Talking about stalking on campus

By Daniel Shapiro
Jambar Contributor

Stalking is a threat to students at Youngstown State University, as 21 stalking cases were reported from 2022 to 2023.

YSU defines stalking as “any repeated behaviors or activities whether in-person, online or through any other means which threaten or endanger safety, danger or mental health, life or property of another, or creates a reasonable fear of such a threat or action.”

Shawn Varso, YSU police chief, said knowing the signs of stalking is key to preventing it.

“First of all, you are having an encounter with someone you are familiar with. You may be friends [with], having a class with them or they may be a coworker. These individuals start showing up to your house, to where you live. They start showing up to your class. You start getting [direct messages] from them,” Varso said.

Varso said students should look for patterns of stalking and contact the police if they experience signs or know someone who may be a victim.

“Be aware of your surroundings, be aware if someone is following you,” Varso said. “The more you can document with the law enforcement, the better.”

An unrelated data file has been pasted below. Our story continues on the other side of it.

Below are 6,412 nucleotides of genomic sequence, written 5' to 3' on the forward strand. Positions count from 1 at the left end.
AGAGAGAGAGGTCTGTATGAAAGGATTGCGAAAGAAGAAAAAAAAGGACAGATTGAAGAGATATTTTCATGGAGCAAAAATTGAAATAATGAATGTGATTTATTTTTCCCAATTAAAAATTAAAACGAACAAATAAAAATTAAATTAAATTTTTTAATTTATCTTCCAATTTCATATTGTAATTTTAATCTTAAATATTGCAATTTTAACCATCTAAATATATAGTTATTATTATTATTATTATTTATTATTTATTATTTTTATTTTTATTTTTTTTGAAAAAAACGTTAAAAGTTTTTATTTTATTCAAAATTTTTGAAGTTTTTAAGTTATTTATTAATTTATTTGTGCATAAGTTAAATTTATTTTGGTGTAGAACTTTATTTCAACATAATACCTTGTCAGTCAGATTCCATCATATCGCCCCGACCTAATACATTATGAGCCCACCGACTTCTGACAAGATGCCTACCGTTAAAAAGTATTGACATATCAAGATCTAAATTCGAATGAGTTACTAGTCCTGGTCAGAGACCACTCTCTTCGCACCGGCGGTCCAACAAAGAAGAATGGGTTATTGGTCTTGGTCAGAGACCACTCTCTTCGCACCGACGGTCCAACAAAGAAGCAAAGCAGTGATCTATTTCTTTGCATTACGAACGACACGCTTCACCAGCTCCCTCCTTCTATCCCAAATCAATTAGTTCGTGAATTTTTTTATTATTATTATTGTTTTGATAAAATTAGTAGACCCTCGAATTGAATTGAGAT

Varso said he believes the 21 reported cases aren’t the only stalking cases, as many go unreported.  

“You have to understand that’s not the actual total number of stalking cases, that’s what has been reported to us,” Varso said. “There are people who don’t report being stalked that could be being stalked on campus.”

Madison Jerome, deputy Title IX coordinator, said students should also contact the office of Title IX and file a Penguin of Concern form if anyone experiences stalking or feels threatened about being stalked.

“You can submit a form for either yourself, a roommate, friend, teammate, and you would just list all their information, your [information], and it asks you a series of questions of what is taking place,” Jerome said. “Being vigilant of what’s taking place either online or in person, and I always tell everyone to go with your gut feeling.”

Title IX also handles sexual violence cases such as sexual harrasment, sexual misconduct and dating domestic violence.

According to Varso, a student security service is available 7 a.m. to 10 p.m. Monday through Friday for those who feel unsafe walking across campus alone.

“[The security service will] walk you to your class, walk you back and forth to your car,” Varso said. “They are somebody that can walk with you to those areas that you don’t have to walk alone.”

Students can register for the service online then call (330) 941-1515 anytime they need service.